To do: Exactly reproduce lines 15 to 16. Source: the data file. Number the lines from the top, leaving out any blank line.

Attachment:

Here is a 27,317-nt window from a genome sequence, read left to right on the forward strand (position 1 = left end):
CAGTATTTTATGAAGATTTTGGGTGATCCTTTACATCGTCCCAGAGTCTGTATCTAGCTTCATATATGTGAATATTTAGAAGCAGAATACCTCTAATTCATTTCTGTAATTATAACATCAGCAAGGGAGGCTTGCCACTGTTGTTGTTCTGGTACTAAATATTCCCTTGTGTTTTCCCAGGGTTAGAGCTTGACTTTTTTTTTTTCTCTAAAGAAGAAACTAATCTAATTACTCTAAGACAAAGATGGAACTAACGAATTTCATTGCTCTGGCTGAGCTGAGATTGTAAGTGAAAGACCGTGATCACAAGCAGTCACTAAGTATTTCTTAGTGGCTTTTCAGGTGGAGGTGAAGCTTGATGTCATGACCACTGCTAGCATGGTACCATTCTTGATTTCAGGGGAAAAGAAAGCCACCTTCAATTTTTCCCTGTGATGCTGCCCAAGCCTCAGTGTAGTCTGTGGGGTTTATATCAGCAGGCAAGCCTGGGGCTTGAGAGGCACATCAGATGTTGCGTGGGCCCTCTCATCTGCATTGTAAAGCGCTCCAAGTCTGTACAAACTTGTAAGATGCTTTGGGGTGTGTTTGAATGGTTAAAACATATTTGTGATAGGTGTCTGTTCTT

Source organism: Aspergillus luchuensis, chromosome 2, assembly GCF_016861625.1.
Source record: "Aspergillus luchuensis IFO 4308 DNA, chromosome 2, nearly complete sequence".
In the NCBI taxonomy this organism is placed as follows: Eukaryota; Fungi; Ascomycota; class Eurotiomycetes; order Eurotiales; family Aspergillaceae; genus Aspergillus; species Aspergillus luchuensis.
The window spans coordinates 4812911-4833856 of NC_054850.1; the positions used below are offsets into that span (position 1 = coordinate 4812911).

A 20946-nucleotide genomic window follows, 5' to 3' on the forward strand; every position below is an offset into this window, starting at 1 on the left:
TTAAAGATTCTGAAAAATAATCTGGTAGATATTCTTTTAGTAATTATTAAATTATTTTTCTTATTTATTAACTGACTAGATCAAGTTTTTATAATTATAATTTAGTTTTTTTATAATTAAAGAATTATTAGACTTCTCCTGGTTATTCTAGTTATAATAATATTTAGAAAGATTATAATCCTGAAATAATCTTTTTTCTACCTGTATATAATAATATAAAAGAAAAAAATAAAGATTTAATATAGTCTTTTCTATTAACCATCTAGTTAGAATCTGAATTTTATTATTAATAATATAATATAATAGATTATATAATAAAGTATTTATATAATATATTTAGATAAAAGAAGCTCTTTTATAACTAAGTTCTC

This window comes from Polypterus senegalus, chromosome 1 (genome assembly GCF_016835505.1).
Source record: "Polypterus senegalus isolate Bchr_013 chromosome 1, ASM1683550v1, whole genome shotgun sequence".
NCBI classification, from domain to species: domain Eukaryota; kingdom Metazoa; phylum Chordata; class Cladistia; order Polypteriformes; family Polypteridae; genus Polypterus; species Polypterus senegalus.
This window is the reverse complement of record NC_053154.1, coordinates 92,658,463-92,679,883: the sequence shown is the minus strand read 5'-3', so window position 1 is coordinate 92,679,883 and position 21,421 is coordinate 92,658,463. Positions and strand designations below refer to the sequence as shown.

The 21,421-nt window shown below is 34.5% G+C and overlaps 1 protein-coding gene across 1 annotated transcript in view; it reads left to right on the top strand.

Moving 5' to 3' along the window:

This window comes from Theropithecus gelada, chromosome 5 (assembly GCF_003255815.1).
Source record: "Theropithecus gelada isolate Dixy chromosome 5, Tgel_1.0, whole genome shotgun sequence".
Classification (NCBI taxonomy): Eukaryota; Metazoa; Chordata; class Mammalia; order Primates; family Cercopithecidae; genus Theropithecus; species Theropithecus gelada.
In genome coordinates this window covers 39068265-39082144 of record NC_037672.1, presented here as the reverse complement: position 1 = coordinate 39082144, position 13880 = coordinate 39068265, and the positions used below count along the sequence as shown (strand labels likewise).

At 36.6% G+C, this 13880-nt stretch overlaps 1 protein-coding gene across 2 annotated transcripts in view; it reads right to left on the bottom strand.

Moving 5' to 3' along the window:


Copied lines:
This window comes from Theropithecus gelada, chromosome 5 (assembly GCF_003255815.1).
Source record: "Theropithecus gelada isolate Dixy chromosome 5, Tgel_1.0, whole genome shotgun sequence".